Article

Sleep disturbance and melatonin levels following traumatic brain injury

School of Psychology and Psychiatry, Monash University, Victoria 3800, Australia.
Neurology (Impact Factor: 8.3). 05/2010; 74(21):1732-8. DOI: 10.1212/WNL.0b013e3181e0438b
Source: PubMed

ABSTRACT Sleep disturbances commonly follow traumatic brain injury (TBI) and contribute to ongoing disability. However, there are no conclusive findings regarding specific changes to sleep quality and sleep architecture measured using polysomnography. Possible causes of the sleep disturbances include disruption of circadian regulation of sleep-wakefulness, psychological distress, and a neuronal response to injury. We investigated sleep-wake disturbances and their underlying mechanisms in a TBI patient sample.
This was an observational study comparing 23 patients with TBI (429.7 +/- 287.6 days post injury) and 23 age- and gender-matched healthy volunteers on polysomnographic sleep measures, salivary dim light melatonin onset (DLMO) time, and self-reported sleep quality, anxiety, and depression.
Patients with TBI reported higher anxiety and depressive symptoms and sleep disturbance than controls. Patients with TBI showed decreased sleep efficiency (SE) and increased wake after sleep onset (WASO). Although no significant group differences were found in sleep architecture, when anxiety and depression scores were controlled, patients with TBI showed higher amount of slow wave sleep. No differences in self-reported sleep timing or salivary DLMO time were found. However, patients with TBI showed significantly lower levels of evening melatonin production. Melatonin level was significantly correlated with REM sleep but not SE or WASO.
Reduced evening melatonin production may indicate disruption to circadian regulation of melatonin synthesis. The results suggest that there are at least 2 factors contributing to sleep disturbances in patients with traumatic brain injury. We propose that elevated depression is associated with reduced sleep quality, and increased slow wave sleep is attributed to the effects of mechanical brain damage.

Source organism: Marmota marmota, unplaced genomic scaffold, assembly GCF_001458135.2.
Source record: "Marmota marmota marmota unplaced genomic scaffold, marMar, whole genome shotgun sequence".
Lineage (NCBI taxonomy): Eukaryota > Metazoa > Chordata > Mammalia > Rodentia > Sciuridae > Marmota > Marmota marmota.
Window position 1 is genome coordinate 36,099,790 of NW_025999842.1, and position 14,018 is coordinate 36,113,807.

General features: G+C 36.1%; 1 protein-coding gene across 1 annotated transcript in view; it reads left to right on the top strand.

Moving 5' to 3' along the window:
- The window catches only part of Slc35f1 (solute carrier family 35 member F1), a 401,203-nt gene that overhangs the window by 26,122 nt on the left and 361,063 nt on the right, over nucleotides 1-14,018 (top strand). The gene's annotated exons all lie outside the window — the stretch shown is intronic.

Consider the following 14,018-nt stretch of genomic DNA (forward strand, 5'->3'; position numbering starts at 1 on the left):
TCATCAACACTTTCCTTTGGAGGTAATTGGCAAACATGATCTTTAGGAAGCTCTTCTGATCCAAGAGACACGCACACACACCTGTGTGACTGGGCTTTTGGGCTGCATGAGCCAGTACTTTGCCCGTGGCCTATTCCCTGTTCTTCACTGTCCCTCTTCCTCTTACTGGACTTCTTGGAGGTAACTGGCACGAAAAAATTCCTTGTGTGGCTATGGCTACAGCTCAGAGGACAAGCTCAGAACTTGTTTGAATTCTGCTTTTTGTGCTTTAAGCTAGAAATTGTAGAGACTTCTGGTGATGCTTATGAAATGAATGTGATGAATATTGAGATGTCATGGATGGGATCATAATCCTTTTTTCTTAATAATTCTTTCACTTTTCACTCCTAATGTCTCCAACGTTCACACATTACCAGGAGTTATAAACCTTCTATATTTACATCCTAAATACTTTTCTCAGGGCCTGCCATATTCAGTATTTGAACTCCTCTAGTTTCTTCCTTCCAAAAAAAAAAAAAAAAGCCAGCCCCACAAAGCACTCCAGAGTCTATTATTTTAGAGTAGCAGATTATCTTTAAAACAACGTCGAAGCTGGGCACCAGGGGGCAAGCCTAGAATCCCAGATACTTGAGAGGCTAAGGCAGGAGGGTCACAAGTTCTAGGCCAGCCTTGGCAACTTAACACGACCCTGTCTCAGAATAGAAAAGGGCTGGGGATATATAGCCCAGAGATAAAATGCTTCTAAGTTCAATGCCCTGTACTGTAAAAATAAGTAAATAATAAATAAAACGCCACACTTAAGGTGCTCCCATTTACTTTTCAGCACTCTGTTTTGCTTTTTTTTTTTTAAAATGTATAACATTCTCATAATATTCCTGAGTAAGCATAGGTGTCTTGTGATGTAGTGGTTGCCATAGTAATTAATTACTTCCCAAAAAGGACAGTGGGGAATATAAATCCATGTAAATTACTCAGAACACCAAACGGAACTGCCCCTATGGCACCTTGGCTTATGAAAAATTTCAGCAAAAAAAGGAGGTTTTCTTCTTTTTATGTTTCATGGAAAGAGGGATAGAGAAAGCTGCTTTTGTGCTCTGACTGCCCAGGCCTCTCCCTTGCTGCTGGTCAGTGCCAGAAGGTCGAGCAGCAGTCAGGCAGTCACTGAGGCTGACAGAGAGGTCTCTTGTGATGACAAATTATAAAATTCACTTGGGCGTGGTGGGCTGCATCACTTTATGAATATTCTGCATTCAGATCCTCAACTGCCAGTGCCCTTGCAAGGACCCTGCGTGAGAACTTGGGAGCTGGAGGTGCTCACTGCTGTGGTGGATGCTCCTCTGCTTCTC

Download full-text

Full-text

Available from: Jennie Ponsford, Feb 28, 2015
1 Follower
 · 
162 Views
  • Source
    [Show abstract] [Hide abstract]
    ABSTRACT: Numerous studies on the high prevalence of sleep disorders in individuals with traumatic brain injury (TBI) have been conducted in the past few decades. These disorders can accentuate other consequences of TBI, negatively impacting mood, exacerbating pain, heightening irritability, and diminishing cognitive abilities and the potential for recovery. Nevertheless, sleep is not routinely assessed in this population. In our review, we examined the selective screening criteria and the scientific evidence regarding screening for post-TBI sleep disorders to identify gaps in our knowledge that are in need of resolution. We retrieved papers written in the English-language literature before June 2012 pertinent to the discussion on sleep after TBI found through a PubMed search. Within our research, we found that sleep dysfunction is highly burdensome after TBI, treatment interventions for some sleep disorders result in favorable outcomes, sensitive and specific tests to detect sleep disorders are available, and the cost-effectiveness and sustainability of screening have been determined from other populations. The evidence we reviewed supports screening for post-TBI sleep dysfunction. This approach could improve the outcomes and reduce the risks for post-TBI adverse health and nonhealth effects (e.g., secondary injuries). A joint sleep and brain injury collaboration focusing on outcomes is needed to improve our knowledge.
    Sleep Medicine 09/2013; 14(12). DOI:10.1016/j.sleep.2013.07.009 · 3.10 Impact Factor
  • Source